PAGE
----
Czech Dreams, 22/5 – 8/12/2014
Since its founding in 1994, the Zemlinsky Quartet has become a much lauded example of the Czech string quartet tradition. Most recently, the quartet has won the 1st Grand Prize in the Bordeaux International String Quartet Competition (2010). It also enjoyed a string of top prizes in the Banff International String Quartet Competition (2007), Prague Spring International Music Competition (2005) and London International String Quartet Competition (2006), where it was also awarded the Audience Prize. They have been the recipient of the Alexander Zemlinsky Advancement Award, marking only the fourth time the prize has been awarded by the board of the Alexander Zemlinsky Foundation that includes Christoph von Dohnányi and James Levine. Other notable prizes include Beethoven International Competition (1999), New Talent Bratislava (2003), Martinů Foundation String Quartet Competition (2004), and the Prize of Czech Chamber Music Society (2005).
The Zemlinsky Quartet performs regularly in the Czech Republic and abroad (Germany, Switzerland, Austria, France, Monaco, Luxembourg, Spain, Italy, Belgium, Great Britain, Hungary, Slovakia, Bulgaria, Canada, USA, Brazil, Japan, South Korea). Recent major appearances of the Zemlinsky Quartet include Wigmore Hall (London, 2012), Cité de la Musique (Paris, 2010, 2012), Library of Congress (2009), Place des Arts (Montreal, 2009, 2012), Prague Spring Festival (2005, 2009, 2011), and their long-awaited New York debut on Schneider/New School Concerts (2009). The repertoire of the ensemble is far ranging containing more than 200 works by many leading composers, including contemporary music. The group has made many recordings for Czech Radio. The members of the ensemble also perform as soloists and are prizeholders of several individual competitions (Concertino Praga, Spohr International Competition Weimar, Tribune of Young Artists UNESCO, Rotary Music Competition Nürnberg, Beethoven International Competition, Kocian International Competition).
Since early 2007, the Zemlinsky Quartet has recorded exclusively for the French record label Praga Digitals. Their very first 4-CD set recording (early works for string quartet by Antonín Dvořák) received the coveted “Diapason d´Or“ prize in March 2007. In 2009, in cooperation with Kocian Quartet, the quartet has recorded the complete works of Czech composer Viktor Kalabis (1923-2006, arguably the most influential Czech composer of the latter 20th Century). Other Praga Digitals releases include all the string quartets and early chamber music by Alexander Zemlinsky (2006, 2011), string quartets op. 34 and 106 by A. Dvořák (2012), a 4-CD set of early quartets by Schubert (2008), a rare disc with Spanish music for strings (2012), two discs of Mendelssohn quartets (2010), works by A. Glazunov (2010), the famous quartets by Haydn, Mozart and Beethoven (2011), and two CDs in cooperation with Pražák Quartet containing Mendelssohn‘s viola quintet op. 18 and Martinů quartet No. 1. The first CD of the quartet (2003) contains works by famous Czech composers Dvořák, Janáček, Suk and Richter. Their second CD, complete quartets by Josef Suk (2004), resulted in a recital of the ensemble in the 2005 Prague Spring Festival. The recordings of the Zemlinsky Quartet have received universal critical acclaim (The Strad, Diapason, Fanfare, Gramophone, …).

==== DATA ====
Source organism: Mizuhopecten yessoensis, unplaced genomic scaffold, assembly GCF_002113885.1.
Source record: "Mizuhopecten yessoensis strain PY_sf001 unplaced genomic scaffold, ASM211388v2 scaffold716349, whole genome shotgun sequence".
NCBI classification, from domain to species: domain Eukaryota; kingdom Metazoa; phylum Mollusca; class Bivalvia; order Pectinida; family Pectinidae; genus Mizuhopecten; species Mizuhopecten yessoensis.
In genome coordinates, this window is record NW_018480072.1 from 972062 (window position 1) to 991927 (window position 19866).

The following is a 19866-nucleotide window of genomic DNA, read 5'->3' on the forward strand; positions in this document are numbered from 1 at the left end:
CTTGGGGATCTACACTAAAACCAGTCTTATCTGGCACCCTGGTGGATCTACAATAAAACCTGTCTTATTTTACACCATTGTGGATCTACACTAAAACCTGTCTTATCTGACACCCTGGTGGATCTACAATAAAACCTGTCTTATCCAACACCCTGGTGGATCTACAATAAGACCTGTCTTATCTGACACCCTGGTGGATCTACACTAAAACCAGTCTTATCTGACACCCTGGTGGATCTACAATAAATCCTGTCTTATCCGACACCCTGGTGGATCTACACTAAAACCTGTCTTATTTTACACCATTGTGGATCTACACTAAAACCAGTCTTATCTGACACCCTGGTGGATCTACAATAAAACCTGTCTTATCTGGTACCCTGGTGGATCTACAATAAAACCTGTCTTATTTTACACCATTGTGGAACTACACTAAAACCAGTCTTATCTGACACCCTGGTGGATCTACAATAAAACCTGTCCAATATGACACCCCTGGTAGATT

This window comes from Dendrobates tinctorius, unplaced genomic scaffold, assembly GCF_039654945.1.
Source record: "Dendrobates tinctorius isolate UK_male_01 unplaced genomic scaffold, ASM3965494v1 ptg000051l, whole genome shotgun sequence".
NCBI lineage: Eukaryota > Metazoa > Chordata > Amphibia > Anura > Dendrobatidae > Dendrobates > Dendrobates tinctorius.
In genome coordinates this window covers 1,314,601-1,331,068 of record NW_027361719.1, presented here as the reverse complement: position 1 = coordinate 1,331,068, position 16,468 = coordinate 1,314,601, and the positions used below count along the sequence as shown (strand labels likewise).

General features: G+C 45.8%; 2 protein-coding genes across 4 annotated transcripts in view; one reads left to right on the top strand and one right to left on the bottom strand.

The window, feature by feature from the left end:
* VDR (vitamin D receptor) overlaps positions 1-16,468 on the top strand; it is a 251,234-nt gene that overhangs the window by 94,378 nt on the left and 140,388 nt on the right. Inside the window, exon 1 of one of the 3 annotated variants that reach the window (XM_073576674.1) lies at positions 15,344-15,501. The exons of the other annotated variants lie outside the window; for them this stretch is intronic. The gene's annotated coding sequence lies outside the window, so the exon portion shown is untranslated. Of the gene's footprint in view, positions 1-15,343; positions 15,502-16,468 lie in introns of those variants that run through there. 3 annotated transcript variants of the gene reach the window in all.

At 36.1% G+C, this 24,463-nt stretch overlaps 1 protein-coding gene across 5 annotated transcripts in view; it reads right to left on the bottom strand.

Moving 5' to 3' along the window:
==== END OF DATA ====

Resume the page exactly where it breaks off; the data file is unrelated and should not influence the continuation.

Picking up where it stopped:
During its early years while studying in the Prague Conservatory and the Academy of Performing Arts Prague, the ensemble was coached by members of renowned Czech string quartets including the Talich, Prague, Kocian and Pražák Quartet. The ensemble also took part in several master classes (ProQuartet, France; Sommerakademie Reichenau, Austria – 1st prize for the best interpretation of a work by Janáček). The recent tutor of the quartet has been Josef Klusoň, the violist of the Pražák Quartet. During 2005-08, the quartet studied with Walter Levin, the first violinist of LaSalle Quartet.
In 2006-11, the Zemlinsky Quartet acted as assistant quartet-in-residence at Musikakademie Basel (Switzerland). During its tours the quartet is often invited to give numerous master classes to students of any age, and it also performs in school concerts. Recently, František Souček and Petr Holman have also been appointed as professors of the Prague Conservatory. Zemlinsky Quartet is named after the Austrian composer, conductor and teacher Alexander Zemlinsky (1871-1942), whose enormous contribution to Czech, German and Jewish culture during his 16-year stay in Prague was underestimated for decades. His four string quartets (the second one being dedicated to his student and brother-in-law Arnold Schönberg) belong to the basic repertoire of the ensemble. Since 2005, the quartet has maintained a special relationship with the Alexander Zemlinsky Foundation, Vienna.